You can buy the pinch strips made up. The originals are spot welded on so you just need to get a spot weld drill bit and drill all the welds out to remove. Frankly, I had mine completely redone by the local panelbeater (of course you need one with a spot welder for factory finish) for not terribly much. Getting the correct bends in the replacement channel can be quite challenging and time consuming plus the need to find a means to attach them. It is possible to just weld up the holes and glue the rubbers on/in place for a low cost fix.

JP - The hook thingy is a guard for the oil filter - stops rocks hitting it. There is quite a bit of slop in the drivetrain due largely to clearence stacking but if the diff end is pretty tight stick your fingers in between the uni joint knuckles and rrock the shaft. Movement ( the gap between knuckles varying) will tell you if the joint bearings are gone and need replacing.
 
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The hooky thing is the half loop of steel rod in JP928's picture. In theory the pinch channel should have filler placed on either side to seal water from getting in the gap between the pieces but it isn't always that effective at the age of our cars. If going with glue there is a particularly sticky automotive sealent - I think its Sika 292 that is very good but check the number and product data on the pack as they make several varieties and some stick better than others.
 
The hooky thing is the half loop of steel rod in JP928's picture. In theory the pinch channel should have filler placed on either side to seal water from getting in the gap between the pieces but it isn't always that effective at the age of our cars. If going with glue there is a particularly sticky automotive sealent - I think its Sika 292 that is very good but check the number and product data on the pack as they make several varieties and some stick better than others.

Pinch channel?you mean the spotwelding halves in front to the motor? seal that for water coming in. It is on more places like behind the back seats etc etc, left of the back seats I see black sealant who is by the way very soft and look like new.
 

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The spot welds in the picture above belong to the front crossmember. Basically the whole car is spot welded together. The 'pinch Channel' is the c shaped strip that holds the rubber seals on like in the last picture of your set of four above. As you can see they rust away at the edges. They are also spot welded to the sheet underneath - along the inside flat part of the C. To remove them the 'official' way is to drill out the spot welds but you then have a row of holes to deal with. Alternatively you can use a small grinder and chisel to grind the strips off. It will probably take longer but should leave no holes and you will still see any rust holes under the strip for repair. You can then glue on your new seal. If the pinch channel is ok on curves and corners I'd leave it in place, paint it and use it as it will hold the curve for you which is the major issue with the glue approach. Have a look at how modern cars are done.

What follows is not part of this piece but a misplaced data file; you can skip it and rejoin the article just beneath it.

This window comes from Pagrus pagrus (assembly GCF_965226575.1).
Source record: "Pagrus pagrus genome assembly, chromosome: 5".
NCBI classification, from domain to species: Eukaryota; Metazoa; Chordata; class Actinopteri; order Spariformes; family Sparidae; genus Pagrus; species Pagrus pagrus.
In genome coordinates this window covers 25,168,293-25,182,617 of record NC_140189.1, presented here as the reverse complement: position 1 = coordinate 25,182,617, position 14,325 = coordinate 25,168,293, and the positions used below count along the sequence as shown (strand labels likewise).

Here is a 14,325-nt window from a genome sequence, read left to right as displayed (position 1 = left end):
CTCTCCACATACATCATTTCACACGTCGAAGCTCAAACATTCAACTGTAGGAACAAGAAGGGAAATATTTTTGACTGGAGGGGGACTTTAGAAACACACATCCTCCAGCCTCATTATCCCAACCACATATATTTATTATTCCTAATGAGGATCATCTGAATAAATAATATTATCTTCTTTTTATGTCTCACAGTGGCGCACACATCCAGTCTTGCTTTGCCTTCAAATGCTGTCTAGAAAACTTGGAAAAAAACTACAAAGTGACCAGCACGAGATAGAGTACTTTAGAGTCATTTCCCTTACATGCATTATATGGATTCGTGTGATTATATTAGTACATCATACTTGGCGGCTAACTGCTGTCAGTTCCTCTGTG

M
 
Ah mine English is not as good as I did think. Now I understand.

Here on pic I can buy new or used ones who are good, I think used ones is the better way because this is already bend in needed form.

Thanks for the advise I have a very good and strong anti rust rustyco, it do remove rust completely and do not harm the paint.

I go look at it. PS for drill out welds there are special drills who do not drill through to the basis metal where the strip is welded on,
but it does only the above metal, it is a sharp point with a small teeth shaped round hollow drill. I do now cars are spot welded, but has
no idea the strips are set.

New modern cars has rubbers glued on metal, with strong glue. But needed to do clean work very precise otherwise she do loose from metal.

Now I am busy, the heater case, what paint for it? I have black metal paint 2 component, but need a brush to do it, so maybe not as blinking like car paint.

The engine, I have started it, not with ignition but just from battery, the car is be stored from 1981, I have the idea I need to do some precautions? Can someone say what these are, Mine idea was new oil filter, and oil, but when oil is cold I get it not out completely, but I can warm up the sump, turn the motor around with spark plugs removed is maybe a better way for let the oil into all channels before starting.